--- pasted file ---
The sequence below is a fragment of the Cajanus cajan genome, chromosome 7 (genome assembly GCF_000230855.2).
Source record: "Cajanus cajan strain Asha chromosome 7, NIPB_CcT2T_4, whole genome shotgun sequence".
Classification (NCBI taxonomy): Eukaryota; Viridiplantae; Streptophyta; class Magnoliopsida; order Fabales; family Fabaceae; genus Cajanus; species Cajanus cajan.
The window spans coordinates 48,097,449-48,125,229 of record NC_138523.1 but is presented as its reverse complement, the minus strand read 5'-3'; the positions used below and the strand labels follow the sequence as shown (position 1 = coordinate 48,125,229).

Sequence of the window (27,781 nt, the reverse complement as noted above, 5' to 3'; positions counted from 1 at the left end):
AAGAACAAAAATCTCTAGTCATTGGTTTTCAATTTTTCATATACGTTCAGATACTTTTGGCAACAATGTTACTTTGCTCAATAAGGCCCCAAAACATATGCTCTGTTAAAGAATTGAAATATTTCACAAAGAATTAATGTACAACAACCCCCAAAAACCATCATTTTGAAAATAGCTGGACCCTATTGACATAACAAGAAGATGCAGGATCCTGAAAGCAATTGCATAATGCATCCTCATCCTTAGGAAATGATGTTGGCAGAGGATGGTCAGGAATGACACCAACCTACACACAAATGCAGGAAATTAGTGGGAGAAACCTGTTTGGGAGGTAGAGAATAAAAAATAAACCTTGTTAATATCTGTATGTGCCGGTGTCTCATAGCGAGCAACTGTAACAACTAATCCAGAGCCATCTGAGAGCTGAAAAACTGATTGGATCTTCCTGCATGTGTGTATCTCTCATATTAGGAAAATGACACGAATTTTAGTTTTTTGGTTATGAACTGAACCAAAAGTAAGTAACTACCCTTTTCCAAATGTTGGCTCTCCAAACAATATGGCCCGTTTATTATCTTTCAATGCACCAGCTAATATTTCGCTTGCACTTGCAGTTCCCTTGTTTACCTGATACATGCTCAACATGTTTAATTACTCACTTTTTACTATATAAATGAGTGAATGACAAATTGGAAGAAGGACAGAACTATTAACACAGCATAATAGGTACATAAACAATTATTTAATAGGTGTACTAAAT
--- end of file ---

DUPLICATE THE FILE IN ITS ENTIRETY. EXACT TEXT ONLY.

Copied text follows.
The sequence below is a fragment of the Cajanus cajan genome, chromosome 7 (genome assembly GCF_000230855.2).
Source record: "Cajanus cajan strain Asha chromosome 7, NIPB_CcT2T_4, whole genome shotgun sequence".
Classification (NCBI taxonomy): Eukaryota; Viridiplantae; Streptophyta; class Magnoliopsida; order Fabales; family Fabaceae; genus Cajanus; species Cajanus cajan.
The window spans coordinates 48,097,449-48,125,229 of record NC_138523.1 but is presented as its reverse complement, the minus strand read 5'-3'; the positions used below and the strand labels follow the sequence as shown (position 1 = coordinate 48,125,229).

Sequence of the window (27,781 nt, the reverse complement as noted above, 5' to 3'; positions counted from 1 at the left end):
AAGAACAAAAATCTCTAGTCATTGGTTTTCAATTTTTCATATACGTTCAGATACTTTTGGCAACAATGTTACTTTGCTCAATAAGGCCCCAAAACATATGCTCTGTTAAAGAATTGAAATATTTCACAAAGAATTAATGTACAACAACCCCCAAAAACCATCATTTTGAAAATAGCTGGACCCTATTGACATAACAAGAAGATGCAGGATCCTGAAAGCAATTGCATAATGCATCCTCATCCTTAGGAAATGATGTTGGCAGAGGATGGTCAGGAATGACACCAACCTACACACAAATGCAGGAAATTAGTGGGAGAAACCTGTTTGGGAGGTAGAGAATAAAAAATAAACCTTGTTAATATCTGTATGTGCCGGTGTCTCATAGCGAGCAACTGTAACAACTAATCCAGAGCCATCTGAGAGCTGAAAAACTGATTGGATCTTCCTGCATGTGTGTATCTCTCATATTAGGAAAATGACACGAATTTTAGTTTTTTGGTTATGAACTGAACCAAAAGTAAGTAACTACCCTTTTCCAAATGTTGGCTCTCCAAACAATATGGCCCGTTTATTATCTTTCAATGCACCAGCTAATATTTCGCTTGCACTTGCAGTTCCCTTGTTTACCTGATACATGCTCAACATGTTTAATTACTCACTTTTTACTATATAAATGAGTGAATGACAAATTGGAAGAAGGACAGAACTATTAACACAGCATAATAGGTACATAAACAATTATTTAATAGGTGTACTAAAT